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Google’s SMS replacement ready to launch

Chat app
Image caption Chat adds modern features to Android’s Messages app

Google has started the global roll-out of its new Chat messaging service, which is designed to replace SMS text messages on Android phones.

Chat has features such as group texts, videos, typing indicators and read receipts, which are not available when sending SMS texts.

Chat will be integrated with the default messages app on Android phones.

However, it will be up to mobile operators to enable the service and it does not offer encrypted messages.

The new system has been in development for several years, but is now beginning to appear on Android phones.

Android’s messaging mess

SMS – the short message service – was widely adopted in the 1990s. It lets mobile phones exchange basic 160-character text messages over the mobile network.

Modern messaging apps offer much more advanced features and send messages over the internet rather than using SMS.

However, the default messaging app on Android smartphones – Messages – is still a comparatively basic SMS client.

Google has tried several times to launch its own feature-rich mobile messaging app, but its attempts have failed to win over a large audience.

On Thursday, the company said it was “pausing” development of its latest effort – Allo – which was launched in 2016.

Advanced rivals

Google’s rivals such as Facebook Messenger and WhatsApp support advanced features such as typing indicators and high-resolution pictures. Apple’s iPhones have the similarly feature-rich iMessage service built-in.

This time, rather than try to launch yet another messaging app, Google has been working to integrate a new messaging standard with its Android operating system.

Mobile operators, phone manufacturers and app-makers will be able to use the new technology to develop messaging apps that are compatible with one another.

Image copyright Google
Image caption Chat lets people see when a contact is typing

The standard is known as the Universal Profile for Rich Communication Services (RCS) – but it will be given the more consumer-friendly name of Chat when it is rolled out to Android devices.

To develop Chat, Google has worked with more than 50 mobile networks including Vodafone, T-Mobile and Verizon and manufacturers such as Samsung, LG and Huawei.

Compatibility

Once Chat rolls out worldwide, Android users will be able to take advantage of the advanced features when messaging other Android users.

As with Apple’s iMessage system, if the intended recipient does not have a Chat-compatible device, messages will be sent via the old SMS system instead.

Google has stressed that Chat is not a new Google app. Since RCS is a communications standard, it is up to individual mobile networks and phone-makers to switch on the functionality.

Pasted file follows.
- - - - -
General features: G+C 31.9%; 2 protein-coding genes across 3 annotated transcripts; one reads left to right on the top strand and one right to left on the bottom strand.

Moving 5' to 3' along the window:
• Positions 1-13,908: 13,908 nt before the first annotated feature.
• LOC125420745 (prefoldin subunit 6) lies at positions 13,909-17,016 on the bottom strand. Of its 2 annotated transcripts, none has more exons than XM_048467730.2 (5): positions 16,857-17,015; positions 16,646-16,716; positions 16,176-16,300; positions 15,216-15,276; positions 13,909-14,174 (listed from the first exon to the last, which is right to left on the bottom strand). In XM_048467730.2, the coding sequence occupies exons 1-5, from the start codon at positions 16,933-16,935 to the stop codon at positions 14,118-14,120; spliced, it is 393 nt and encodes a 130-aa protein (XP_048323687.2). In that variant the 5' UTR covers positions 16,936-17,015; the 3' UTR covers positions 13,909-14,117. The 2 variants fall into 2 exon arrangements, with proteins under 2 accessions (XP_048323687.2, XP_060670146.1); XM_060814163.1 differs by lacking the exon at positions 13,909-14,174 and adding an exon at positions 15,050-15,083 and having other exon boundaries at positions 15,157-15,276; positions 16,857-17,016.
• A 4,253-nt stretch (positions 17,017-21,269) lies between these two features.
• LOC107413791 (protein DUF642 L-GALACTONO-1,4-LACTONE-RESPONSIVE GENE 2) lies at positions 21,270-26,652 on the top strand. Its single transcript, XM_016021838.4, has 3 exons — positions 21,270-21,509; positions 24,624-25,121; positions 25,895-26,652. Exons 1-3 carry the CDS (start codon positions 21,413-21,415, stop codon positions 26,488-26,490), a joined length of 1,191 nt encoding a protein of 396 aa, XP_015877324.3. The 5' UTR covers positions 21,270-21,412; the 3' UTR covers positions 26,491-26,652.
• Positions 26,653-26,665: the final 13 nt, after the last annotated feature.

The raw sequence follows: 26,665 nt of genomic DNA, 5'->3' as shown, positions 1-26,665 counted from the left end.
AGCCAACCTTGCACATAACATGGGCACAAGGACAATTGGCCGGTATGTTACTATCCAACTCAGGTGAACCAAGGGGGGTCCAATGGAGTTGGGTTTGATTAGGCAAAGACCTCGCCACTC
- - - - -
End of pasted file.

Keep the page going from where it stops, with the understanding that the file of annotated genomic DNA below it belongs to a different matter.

Since messages are sent over the internet, they will not use up a customer’s SMS text message allowance. However, a mobile operator could in theory charge customers a separate fee to use Chat.

US mobile giant Sprint is already providing Chat functionality, while Rogers in Canada has also switched on the service.

Microsoft is one of the companies that has supported RCS but it has not confirmed whether it will add Chat functionality to Windows 10. Apple has not signed up to the project.

Samsung, which already replaces Android’s default messaging app on its devices, will integrate RCS with its own software.

Security experts have warned that Chat does not offer encrypted communication. As with SMS, Chat messages are not scrambled as they travel across the mobile network.

Google’s Anil Sabharwal told technology news site The Verge that “RCS continues to be a carrier-owned service”, which means that messages can still be legally intercepted.

The company said it expected the functionality to be widely available on Android phones within two years.

Facebook to exclude billions from European privacy laws

Facebook's Menlo Park campusImage copyright Getty Images
Image caption A total of 1.5 billion users who had previously been under the jurisdiction of Facebook Ireland will have that moved to US headquarters

Facebook has changed its terms of service, meaning 1.5 billion members will not be protected under tough new privacy protections coming to Europe.

The move comes as the firm faces a series of questions from lawmakers and regulators around the world over its handling of personal data.

The change revolves around which users will be regulated via its European headquarters in Ireland.

Facebook said it planned clearer privacy rules worldwide.

The move, reported by Reuters, will see Facebook users outside the EU governed by Facebook Inc in the US rather than Facebook Ireland.

It is widely seen as a way of the social network avoiding having to apply the upcoming General Data Protection Regulation (GDPR) to countries outside the EU.